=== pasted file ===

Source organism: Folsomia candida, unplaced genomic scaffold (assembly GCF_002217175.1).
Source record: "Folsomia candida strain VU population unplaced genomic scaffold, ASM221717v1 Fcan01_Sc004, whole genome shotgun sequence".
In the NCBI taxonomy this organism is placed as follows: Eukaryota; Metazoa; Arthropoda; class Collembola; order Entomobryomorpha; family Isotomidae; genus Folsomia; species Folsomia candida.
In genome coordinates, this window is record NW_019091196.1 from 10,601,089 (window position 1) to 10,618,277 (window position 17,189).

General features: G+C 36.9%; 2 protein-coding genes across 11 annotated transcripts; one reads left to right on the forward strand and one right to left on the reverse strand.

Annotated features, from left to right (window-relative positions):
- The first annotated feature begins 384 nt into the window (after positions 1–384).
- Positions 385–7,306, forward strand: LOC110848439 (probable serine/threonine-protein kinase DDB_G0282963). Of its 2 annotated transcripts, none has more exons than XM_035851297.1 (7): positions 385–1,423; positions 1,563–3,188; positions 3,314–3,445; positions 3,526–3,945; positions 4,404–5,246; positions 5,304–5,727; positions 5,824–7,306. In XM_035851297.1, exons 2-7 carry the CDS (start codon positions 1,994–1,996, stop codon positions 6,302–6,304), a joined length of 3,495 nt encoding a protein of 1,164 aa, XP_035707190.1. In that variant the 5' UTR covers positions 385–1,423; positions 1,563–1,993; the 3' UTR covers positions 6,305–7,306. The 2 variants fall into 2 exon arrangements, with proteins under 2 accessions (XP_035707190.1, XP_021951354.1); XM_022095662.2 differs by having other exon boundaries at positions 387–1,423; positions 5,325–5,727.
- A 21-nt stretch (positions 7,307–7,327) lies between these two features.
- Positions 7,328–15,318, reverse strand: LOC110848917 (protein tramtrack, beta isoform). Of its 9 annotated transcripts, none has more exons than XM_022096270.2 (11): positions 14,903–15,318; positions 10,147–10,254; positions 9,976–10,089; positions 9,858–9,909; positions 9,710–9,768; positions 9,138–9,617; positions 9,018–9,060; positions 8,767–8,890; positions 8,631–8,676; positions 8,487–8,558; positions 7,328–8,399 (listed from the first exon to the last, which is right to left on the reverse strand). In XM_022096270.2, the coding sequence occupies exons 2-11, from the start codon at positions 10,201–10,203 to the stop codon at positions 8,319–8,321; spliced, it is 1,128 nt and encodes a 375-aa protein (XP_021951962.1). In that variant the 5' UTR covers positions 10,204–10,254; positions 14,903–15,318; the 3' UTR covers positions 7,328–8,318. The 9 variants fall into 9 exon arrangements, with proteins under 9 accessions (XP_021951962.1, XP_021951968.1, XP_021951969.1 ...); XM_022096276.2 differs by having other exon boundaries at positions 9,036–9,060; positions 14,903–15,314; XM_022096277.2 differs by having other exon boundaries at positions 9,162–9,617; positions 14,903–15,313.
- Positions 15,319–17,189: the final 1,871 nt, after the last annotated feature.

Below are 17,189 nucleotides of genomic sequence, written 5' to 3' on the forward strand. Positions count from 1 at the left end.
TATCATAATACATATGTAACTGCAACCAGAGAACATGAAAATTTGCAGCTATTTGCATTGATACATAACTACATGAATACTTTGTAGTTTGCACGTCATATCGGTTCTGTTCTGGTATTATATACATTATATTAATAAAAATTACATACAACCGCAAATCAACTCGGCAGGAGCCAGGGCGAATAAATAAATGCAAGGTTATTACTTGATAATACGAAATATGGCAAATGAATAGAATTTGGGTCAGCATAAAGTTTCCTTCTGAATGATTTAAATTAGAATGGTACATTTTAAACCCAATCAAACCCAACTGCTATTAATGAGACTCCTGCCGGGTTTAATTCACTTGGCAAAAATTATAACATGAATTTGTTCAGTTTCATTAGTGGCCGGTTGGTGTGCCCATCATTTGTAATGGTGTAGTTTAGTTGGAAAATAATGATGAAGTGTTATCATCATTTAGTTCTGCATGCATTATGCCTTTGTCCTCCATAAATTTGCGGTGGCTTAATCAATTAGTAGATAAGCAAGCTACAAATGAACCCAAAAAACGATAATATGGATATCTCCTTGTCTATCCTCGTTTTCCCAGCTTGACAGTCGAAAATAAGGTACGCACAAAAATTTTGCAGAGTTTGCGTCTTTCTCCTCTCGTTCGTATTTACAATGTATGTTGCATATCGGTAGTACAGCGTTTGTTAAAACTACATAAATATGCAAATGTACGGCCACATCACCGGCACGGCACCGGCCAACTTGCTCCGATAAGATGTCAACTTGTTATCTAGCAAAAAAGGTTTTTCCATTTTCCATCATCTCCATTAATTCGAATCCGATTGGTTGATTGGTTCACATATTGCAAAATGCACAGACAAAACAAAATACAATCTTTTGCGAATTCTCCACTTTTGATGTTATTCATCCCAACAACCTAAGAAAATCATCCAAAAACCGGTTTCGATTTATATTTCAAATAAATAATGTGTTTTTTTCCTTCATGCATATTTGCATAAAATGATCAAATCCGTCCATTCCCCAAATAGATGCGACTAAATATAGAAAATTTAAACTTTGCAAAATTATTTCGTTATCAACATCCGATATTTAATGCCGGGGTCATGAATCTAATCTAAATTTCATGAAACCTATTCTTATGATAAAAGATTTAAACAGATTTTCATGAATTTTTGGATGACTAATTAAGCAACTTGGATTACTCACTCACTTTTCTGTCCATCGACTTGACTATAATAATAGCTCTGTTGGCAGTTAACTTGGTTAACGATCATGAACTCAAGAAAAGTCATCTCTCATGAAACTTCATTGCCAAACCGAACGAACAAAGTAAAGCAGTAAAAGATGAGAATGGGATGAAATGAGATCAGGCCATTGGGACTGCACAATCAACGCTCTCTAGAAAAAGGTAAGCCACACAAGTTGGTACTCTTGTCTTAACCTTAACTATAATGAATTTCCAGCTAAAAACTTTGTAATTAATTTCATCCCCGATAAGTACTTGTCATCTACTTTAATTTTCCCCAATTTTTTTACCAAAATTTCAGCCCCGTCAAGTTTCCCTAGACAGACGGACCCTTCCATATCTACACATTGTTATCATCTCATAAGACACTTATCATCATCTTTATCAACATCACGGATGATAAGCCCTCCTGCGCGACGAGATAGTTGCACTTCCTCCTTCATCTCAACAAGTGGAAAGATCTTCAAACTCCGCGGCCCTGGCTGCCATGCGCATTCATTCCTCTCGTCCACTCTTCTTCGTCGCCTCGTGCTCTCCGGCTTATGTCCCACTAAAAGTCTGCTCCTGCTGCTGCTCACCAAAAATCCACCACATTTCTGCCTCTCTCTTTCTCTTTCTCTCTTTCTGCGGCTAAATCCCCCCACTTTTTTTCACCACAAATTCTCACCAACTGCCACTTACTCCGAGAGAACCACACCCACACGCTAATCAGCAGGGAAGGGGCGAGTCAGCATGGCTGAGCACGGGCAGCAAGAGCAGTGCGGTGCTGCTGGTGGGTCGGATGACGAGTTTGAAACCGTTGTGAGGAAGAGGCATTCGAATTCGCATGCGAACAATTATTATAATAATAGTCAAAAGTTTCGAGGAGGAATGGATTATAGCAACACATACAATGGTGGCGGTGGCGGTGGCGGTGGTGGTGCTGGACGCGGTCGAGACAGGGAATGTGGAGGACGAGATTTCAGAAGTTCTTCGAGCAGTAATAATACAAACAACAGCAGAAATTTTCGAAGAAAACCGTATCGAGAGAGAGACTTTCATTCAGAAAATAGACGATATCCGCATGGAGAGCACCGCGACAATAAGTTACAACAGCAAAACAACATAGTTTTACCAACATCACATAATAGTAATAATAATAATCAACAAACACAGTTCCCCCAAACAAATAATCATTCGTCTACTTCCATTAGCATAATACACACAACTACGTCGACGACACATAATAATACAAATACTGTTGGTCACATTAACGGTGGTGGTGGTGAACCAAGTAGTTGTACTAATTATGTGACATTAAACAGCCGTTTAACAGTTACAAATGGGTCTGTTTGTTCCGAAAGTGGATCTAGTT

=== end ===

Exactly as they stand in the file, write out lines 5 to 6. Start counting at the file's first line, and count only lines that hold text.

General features: G+C 36.9%; 2 protein-coding genes across 11 annotated transcripts; one reads left to right on the forward strand and one right to left on the reverse strand.

Annotated features, from left to right (window-relative positions):